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Cui, César

Cui, César [ Kyui, Tsezar Antonovich] (b Vilna (now Vilnius), 1835; d Petrograd, 1918). Russ. composer. Son of Fr. army officer. Studied mus. with Moniuszko in 1850 but concentrated on military engineering at univ., becoming Lieut.-Gen. of engineers and authority on fortifications (prof. of engineering, St Petersburg Acad. of Military Engineering from 1878). On meeting Balakirev in 1856, found he shared his nationalist mus. ideals and with him joined group known as ‘the Five’ or the ‘Mighty Handful’ (the others were Borodin, Mussorgsky, and Rimsky-Korsakov). Although a prolific composer, his biggest contribution to the cause of the Five was through his excellent and witty (and sometimes caustic) writings. Comp. ov. for Dargomyzhsky's The Stone Guest and made a version of Mussorgsky's incomplete Sorochintsy Fair (prod. Petrograd, 1917). Prin. comps.: 15 operas (incl. William Ratcliffe, 1961–8), 2 scherzos for orch., 3 str. qts., vn. sonata, choral mus., many songs, and pf. pieces.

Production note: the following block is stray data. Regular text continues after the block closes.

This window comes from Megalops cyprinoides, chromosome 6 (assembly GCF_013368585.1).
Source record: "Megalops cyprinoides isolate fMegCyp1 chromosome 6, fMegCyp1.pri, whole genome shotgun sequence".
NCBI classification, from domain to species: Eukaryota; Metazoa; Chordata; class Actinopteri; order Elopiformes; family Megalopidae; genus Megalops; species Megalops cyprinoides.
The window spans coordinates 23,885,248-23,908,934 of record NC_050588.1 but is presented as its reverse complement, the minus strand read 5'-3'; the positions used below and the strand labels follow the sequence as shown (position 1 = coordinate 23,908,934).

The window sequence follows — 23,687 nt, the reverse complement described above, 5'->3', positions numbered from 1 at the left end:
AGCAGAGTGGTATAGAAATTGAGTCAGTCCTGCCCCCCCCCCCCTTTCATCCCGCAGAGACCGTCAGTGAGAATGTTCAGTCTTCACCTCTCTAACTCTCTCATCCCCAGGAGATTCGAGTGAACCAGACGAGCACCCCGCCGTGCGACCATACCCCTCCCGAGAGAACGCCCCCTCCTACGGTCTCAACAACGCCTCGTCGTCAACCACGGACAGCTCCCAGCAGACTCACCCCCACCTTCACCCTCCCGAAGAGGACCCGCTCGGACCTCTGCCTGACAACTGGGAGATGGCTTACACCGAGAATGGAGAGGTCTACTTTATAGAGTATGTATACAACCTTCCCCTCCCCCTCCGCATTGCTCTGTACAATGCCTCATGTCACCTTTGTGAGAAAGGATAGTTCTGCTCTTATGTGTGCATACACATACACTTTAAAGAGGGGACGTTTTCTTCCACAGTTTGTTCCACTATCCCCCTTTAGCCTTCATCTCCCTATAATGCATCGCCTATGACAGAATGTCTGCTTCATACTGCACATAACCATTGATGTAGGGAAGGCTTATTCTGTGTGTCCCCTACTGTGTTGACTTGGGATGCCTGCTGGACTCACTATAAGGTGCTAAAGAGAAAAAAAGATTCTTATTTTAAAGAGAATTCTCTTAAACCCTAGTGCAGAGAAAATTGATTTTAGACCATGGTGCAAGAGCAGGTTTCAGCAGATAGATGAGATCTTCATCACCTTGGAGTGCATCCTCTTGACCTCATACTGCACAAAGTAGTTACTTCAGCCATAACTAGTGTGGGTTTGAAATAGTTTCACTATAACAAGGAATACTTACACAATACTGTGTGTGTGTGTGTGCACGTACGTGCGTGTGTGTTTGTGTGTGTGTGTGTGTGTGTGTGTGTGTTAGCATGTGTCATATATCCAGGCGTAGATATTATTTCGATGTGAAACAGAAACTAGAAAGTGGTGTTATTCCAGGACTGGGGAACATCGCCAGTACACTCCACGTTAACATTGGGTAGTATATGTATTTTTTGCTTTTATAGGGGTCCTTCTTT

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Cui, César Antonovich

César Antonovich Cui (tsāzär´ äntô´nôvĬch küē´), 1835–1918, Russian composer and critic, a military engineer by profession. As a music critic in St. Petersburg and Paris, he championed the group of nationalist Russian composers known as The Five, consisting of Rimsky-Korsakov, Balakirev, Mussorgsky, Borodin, and himself. Of these, he was the least distinctive composer. He was largely self-taught, and his best works are songs and short salon pieces, which avoid the technical deficiencies of his operas and orchestral music.

See V. I. Seroff, The Mighty Five (1948); M. O. Zetlin, The Five (tr. 1959).

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